New Land Rover Discovery Sport & Mercedes GLC vs Audi Q5
The Land Rover Discovery Sport lost its seat to the Audi Q5 in the 2017 election of posh large SUVs. Can it regain its place with major changes of policy? A previous outsider with a similar plan...
Audi Q5 40 TDI quattro S line
- List price - £43,395
- Target Price - £39,602
Classy and refined, the reigning champion of posh large SUVs is back to defend its crown.
Land Rover Discovery Sport D180 AWD SE
- List price - £43,175
- Target Price - £21,557
Subtle cosmetic tweaks hide a whole host of significant mechanical upgrades.
Mercedes GLC 220d 4Matic Sport
- List price - £39,820
- Target Price - £36,355
Can a new diesel engine and an upgraded interior make the GLC more competitive?
Because it’s the season for silly jumpers, let’s talk about Val Doonican. Don’t worry, we’re not going to be reviewing some questionable crooning, but a certain song released back in 1964 will no doubt resonate with many car buyers today. If you haven’t already guessed the tune, the following lyric should do the job: “Walk tall, walk straight and look the world right in the eye.”
Yes, we’re talking about SUVs, and ones just as plush as a piece of Doonican’s knitwear. If you have your heart set on something large and upmarket, your choice has just got a whole lot harder. The Audi Q5 has been the dominant force in this market for the past few years, but a pair of refreshed rivals are challenging its crown.
Up first is the Mercedes GLC. Under its lightly tweaked exterior is a new 2.0-litre diesel engine that’s more refined and efficient than the clattery old 2.1-litre unit it replaces. You also get an updated interior complete with a 10.3in touchscreen for the infotainment system that can also be controlled via trackpads.
And then there’s a car that has something of a grudge against the Q5; you see, the Land Rover Discovery Sport was the SUV the Q5 beat to become our favourite. With its engine now sporting mild hybrid technology to boost efficiency, its underpinnings updated to improve how it drives and its interior gaining improved practicality plus a new infotainment system, it promises to give the Q5 its sternest test yet.
On the road
Performance, ride, handling, refinement
While all three have 2.0-litre diesel engines, it’s the 191bhp GLC that’s most muscular and the 178bhp Discovery Sport that’s the weakest. That might not seem like a big gap, but on our test track the GLC was more than three seconds quicker when sprinting from 0-60mph or getting from 30-70mph as swiftly as possible. As for the Q5, it’s around a second slower than the GLC, so it’s by no means slow.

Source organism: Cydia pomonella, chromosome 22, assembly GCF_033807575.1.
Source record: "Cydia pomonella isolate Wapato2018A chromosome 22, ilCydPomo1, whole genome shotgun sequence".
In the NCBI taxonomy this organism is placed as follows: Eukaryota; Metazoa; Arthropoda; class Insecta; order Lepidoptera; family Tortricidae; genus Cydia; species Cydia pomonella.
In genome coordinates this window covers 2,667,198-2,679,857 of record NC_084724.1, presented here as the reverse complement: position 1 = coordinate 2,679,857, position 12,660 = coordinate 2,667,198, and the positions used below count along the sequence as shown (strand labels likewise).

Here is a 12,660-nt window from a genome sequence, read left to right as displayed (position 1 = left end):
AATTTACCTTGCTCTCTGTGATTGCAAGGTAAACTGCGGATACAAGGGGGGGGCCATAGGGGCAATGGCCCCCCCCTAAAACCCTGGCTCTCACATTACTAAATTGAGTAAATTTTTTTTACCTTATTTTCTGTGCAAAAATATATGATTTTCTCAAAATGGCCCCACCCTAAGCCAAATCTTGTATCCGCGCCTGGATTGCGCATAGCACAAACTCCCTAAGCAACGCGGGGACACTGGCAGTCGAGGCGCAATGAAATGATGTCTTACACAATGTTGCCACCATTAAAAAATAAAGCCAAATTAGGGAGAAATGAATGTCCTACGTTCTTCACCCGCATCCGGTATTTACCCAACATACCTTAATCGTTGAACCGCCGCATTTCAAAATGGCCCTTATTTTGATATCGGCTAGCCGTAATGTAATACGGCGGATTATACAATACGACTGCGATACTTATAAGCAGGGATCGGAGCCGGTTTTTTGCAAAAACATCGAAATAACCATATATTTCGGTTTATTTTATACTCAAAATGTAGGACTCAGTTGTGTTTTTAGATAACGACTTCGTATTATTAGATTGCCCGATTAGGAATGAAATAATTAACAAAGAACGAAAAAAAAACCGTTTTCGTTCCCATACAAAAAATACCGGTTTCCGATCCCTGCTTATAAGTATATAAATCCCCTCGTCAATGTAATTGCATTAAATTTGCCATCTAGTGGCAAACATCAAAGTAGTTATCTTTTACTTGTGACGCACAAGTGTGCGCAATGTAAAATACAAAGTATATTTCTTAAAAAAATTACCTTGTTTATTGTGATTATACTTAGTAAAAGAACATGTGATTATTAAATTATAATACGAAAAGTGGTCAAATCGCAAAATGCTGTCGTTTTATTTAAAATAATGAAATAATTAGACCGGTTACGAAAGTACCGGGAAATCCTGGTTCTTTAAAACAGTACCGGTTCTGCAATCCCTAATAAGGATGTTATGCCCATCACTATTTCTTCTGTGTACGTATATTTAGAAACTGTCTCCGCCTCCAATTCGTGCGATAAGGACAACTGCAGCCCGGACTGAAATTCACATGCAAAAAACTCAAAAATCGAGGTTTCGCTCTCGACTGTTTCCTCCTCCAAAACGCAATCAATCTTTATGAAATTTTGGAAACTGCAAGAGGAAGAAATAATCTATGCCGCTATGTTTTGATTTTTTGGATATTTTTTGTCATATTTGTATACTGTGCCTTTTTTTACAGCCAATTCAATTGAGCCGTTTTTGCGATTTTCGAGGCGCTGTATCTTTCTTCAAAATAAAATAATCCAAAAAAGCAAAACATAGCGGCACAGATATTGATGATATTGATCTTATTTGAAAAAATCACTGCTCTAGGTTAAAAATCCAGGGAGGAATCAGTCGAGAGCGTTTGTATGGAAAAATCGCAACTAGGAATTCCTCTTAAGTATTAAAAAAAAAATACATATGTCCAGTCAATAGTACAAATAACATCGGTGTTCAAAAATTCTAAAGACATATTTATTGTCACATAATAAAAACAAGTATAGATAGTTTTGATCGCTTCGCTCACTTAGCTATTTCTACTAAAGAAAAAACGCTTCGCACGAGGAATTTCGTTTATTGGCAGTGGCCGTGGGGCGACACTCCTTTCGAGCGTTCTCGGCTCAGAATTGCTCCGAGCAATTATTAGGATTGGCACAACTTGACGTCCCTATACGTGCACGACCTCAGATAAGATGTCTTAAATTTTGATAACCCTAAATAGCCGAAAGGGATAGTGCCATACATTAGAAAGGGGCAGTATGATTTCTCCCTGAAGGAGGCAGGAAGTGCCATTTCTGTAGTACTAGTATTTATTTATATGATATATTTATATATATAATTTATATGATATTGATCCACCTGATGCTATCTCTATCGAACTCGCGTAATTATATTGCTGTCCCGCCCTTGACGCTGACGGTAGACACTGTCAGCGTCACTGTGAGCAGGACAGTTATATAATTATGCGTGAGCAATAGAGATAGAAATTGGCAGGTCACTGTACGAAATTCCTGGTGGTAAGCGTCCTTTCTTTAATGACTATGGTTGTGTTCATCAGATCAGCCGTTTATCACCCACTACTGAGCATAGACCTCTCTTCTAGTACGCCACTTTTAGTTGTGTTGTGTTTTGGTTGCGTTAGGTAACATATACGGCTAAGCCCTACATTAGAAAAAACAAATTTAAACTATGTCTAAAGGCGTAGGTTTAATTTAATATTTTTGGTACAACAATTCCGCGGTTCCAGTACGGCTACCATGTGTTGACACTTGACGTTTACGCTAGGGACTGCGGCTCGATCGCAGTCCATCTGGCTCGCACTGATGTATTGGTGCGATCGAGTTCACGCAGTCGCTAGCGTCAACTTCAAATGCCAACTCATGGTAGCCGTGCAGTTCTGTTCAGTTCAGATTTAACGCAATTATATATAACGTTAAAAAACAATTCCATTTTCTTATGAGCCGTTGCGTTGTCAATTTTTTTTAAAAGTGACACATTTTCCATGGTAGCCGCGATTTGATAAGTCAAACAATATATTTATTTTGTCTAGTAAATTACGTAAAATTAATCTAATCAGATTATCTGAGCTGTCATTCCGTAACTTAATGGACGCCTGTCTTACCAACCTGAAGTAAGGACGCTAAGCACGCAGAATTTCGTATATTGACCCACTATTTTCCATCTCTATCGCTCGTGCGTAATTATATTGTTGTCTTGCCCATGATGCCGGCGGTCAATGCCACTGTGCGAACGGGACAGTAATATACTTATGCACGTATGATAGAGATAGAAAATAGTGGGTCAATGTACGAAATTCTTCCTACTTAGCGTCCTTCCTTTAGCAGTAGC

To its credit, the Discovery Sport doesn’t feel overly sluggish on the road, but A-road overtakes and short sliproads are less stressful in its rivals. Not helping matters is the automatic gearbox’s hesitancy, which is especially noticeable when you’re accelerating from a standstill. That said, the Q5’s isn’t the sharpest tool in the shed; the GLC’s is the most responsive. All shift smoothly on the move, but the Q5’s has a tendency to be a little jerky at low speeds.
While we’re on the subject of refinement, the new engines in the GLC and Discovery Sport are far quieter than their predecessors. You’re aware that they’re diesels at tickover, but all three are virtually inaudible at a steady cruise. The Q5 sends the fewest vibrations through the steering wheel and is smoothest while accelerating, with the GLC not too far behind.
The Discovery Sport sounds the gruffest, but it’s still impressively smooth and there’s very little road noise. The Q5 is the quietest, with noise from the suspension, tyres and wind being well isolated, while the GLC kicks up the most wind whistle on the motorway.
The mild hybrid tech doesn’t help with the Discovery Sport’s porkiness, though. That is not only a key reason for its so-so acceleration but also why it feels the most ponderous on a country road. Turn in to a corner quickly and it leans the most, while its stability control system intervenes sharply if you try to push hard. At least this tight electronic grip ensures that the car never feels wayward. The steering is precise but a little too aggressive in its response and keen to self-centre.
The GLC is more agile, feeling keener to turn quickly and holding the road tighter. You’re therefore less likely to trouble its limits, but the electronics are quick to intervene if you push hard.
There are no such issues with the Q5; it feels more like a well-sorted hatchback than a big SUV. Yes, it leans a bit, but it finds the most grip and has the most precise, naturally weighted steering. If you enjoy a brisk drive, it’s the best by a fair margin.
The trade-off is that the Q5 has the firmest ride, although you’d never call it uncomfortable; while you’re aware of imperfections and bumps passing beneath you, the blows of even vicious potholes are softened. The GLC initially feels softer, but it slams more noticeably over broken roads and isn’t as composed over crests.
However, the master of waft is the Discovery Sport, which is exceptionally comfy, particularly on the motorway. The only caveat is that it’s more prone to thudding over potholes than the Q5, but then that’s partly down to our car’s optional 20in wheels (£965).
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